If you do any of the following you might not get considered for the job.
- Sending an e-mail to the hiring manager with a summary of why you qualify for a job without attaching a resume.
- Sending a LinkedIn message to the hiring manager asking them to check out your LinkedIn Profile to see if your qualifications would be a fit for the job and if they are you will send a resume. Not sending your resume when initially contacting the hiring manager is sending the signal that you are not really interested in the job.
- Being rude to the Hiring Manager or anyone working with the hiring manager, including their HR contact or assistant will prevent you from getting any current or future jobs. This includes rude e-mails or rude calls. It is important to keep in mind that a company may not consider you the optimal candidate for the current opening but may like you enough to call you for future opportunities. Don’t burn bridges.
- Including unprofessional e-mail addresses on your resume. The e-mail address was probably funny to you when you picked it, but “Fratboy” or “SexyChic” will probably not seem funny to the hiring manager. There are plenty of free e-mail services to set up a professional e-mail address.
- Lying on your resume. What might not have been an issue if revealed from the start, can become an issue if discovered after the fact.
- Telling the hiring manager where to go to find your resume instead of providing the information. “You can find my full resume and cover letter on XYZ Board.” Posting your resume on a job board is great if the person pays to get resumes off of that particular job board. If the hiring manager is not buying resumes, they are not going to make an exception and buy yours to see if you are qualified for the job.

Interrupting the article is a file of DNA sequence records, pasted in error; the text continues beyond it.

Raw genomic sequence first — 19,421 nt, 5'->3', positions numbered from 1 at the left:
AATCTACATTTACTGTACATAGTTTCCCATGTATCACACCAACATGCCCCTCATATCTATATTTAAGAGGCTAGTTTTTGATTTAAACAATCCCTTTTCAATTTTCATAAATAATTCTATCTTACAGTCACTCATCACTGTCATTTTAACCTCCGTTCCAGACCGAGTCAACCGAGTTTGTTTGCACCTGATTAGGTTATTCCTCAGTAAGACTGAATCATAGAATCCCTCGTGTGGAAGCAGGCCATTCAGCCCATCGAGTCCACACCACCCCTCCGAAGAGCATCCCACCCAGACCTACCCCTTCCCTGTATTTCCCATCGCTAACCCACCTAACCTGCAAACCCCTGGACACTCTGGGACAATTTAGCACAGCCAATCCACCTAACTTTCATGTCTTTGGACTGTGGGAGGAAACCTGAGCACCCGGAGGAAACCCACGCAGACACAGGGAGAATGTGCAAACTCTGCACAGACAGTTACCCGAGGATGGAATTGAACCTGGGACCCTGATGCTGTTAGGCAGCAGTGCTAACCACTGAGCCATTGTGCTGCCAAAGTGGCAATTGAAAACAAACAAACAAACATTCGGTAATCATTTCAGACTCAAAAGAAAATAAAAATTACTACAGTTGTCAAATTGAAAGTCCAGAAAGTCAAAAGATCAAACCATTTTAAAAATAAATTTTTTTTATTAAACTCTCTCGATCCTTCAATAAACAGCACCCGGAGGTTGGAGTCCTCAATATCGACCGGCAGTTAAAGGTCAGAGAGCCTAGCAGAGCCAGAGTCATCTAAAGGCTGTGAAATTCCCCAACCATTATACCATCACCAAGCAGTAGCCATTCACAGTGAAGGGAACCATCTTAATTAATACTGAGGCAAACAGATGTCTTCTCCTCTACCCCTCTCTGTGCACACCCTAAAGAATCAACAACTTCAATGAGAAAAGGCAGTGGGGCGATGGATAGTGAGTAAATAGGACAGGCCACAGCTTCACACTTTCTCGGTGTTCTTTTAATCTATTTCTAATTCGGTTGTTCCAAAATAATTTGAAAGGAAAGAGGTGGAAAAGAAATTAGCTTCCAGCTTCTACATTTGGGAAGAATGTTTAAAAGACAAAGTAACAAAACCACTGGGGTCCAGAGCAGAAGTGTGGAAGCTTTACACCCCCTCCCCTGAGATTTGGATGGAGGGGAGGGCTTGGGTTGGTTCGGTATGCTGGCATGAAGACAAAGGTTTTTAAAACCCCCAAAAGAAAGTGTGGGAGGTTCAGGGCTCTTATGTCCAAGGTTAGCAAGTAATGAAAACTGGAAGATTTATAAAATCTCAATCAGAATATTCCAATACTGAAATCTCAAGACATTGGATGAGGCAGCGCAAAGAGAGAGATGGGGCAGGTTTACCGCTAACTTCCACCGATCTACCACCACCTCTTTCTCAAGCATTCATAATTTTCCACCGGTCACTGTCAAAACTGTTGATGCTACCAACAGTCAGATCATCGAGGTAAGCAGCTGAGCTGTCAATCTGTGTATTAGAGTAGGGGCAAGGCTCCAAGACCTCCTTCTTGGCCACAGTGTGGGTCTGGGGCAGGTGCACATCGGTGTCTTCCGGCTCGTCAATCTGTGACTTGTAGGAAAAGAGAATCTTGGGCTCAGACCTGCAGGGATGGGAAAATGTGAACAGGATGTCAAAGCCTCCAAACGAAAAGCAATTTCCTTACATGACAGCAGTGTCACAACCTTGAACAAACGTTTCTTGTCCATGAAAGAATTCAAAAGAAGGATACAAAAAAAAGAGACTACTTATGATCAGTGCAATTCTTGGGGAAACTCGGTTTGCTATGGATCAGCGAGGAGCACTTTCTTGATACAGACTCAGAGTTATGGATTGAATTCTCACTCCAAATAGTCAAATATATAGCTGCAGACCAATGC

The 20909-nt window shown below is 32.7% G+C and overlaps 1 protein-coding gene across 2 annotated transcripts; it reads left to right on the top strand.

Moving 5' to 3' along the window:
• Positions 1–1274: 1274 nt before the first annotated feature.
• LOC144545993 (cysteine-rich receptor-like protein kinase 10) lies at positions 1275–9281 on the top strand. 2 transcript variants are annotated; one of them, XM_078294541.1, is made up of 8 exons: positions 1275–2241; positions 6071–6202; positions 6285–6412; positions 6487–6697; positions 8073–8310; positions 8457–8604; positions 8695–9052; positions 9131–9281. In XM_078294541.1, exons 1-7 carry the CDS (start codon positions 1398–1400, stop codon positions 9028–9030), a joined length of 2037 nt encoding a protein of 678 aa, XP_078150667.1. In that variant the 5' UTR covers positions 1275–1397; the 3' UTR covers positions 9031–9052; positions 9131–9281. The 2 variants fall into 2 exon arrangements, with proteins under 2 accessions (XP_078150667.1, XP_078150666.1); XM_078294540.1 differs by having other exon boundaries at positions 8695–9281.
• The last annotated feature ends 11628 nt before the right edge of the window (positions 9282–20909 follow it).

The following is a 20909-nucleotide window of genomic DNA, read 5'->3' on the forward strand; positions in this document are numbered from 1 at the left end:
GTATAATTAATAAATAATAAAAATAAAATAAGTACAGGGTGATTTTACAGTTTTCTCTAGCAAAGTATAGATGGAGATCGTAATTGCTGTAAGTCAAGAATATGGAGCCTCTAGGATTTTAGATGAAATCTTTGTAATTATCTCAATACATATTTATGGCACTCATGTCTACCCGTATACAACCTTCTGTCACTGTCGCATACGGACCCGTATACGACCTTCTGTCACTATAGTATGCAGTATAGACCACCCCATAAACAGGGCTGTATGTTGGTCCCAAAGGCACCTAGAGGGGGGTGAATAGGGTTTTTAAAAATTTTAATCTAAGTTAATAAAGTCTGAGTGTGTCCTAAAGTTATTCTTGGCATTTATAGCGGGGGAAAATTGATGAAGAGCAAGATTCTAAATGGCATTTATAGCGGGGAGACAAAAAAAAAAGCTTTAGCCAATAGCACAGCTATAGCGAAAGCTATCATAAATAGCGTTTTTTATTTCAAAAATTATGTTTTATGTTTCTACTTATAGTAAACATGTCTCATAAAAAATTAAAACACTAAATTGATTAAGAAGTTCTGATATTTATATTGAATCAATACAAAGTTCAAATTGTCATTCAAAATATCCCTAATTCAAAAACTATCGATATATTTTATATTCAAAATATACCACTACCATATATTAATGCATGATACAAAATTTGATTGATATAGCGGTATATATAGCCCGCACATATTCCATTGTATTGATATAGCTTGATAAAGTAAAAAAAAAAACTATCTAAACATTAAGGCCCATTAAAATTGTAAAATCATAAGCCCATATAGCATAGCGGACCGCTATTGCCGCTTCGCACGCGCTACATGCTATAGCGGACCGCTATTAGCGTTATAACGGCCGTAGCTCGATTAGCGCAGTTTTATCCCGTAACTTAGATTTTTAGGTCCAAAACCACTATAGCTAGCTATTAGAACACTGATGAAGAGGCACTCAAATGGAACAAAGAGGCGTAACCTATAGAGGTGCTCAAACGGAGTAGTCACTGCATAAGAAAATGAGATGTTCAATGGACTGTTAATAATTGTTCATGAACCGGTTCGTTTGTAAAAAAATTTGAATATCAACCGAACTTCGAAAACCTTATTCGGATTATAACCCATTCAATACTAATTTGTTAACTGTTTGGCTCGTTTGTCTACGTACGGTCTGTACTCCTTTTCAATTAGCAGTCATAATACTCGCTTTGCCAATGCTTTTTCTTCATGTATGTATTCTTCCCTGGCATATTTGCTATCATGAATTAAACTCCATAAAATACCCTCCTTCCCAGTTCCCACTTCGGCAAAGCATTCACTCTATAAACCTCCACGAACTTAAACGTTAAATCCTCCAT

- Not paying attention to detail when including a cover letter. Attaching a letter talking about another company and another position is not a good first impression.
- Applying for jobs based on job title and not on skill set.
- Not including an e-mail address or a phone number on your resume. Only putting your name and address on a resume means you do not really want to be contacted about the job. If you have applied for a job through a job board, the hiring manager that eventually gets your resume is not receiving a direct e-mail from you. It is not safe to assume somehow, the hiring manager is going to go back and try to find your e-mail address.
- Playing games! For example, saying you have a job offer in hand from another company when you do not can be a dangerous game. Playing this bluff to try to get the hiring manager to speed up the process or make it seem like you are in demand is not without risk. The hiring manager may call your bluff. I have seen candidates dropped from the hiring process because the hiring manager feels like the candidate is on a different timeline–One the company cannot meet.
By: Tracy Levine, Chairman and CEO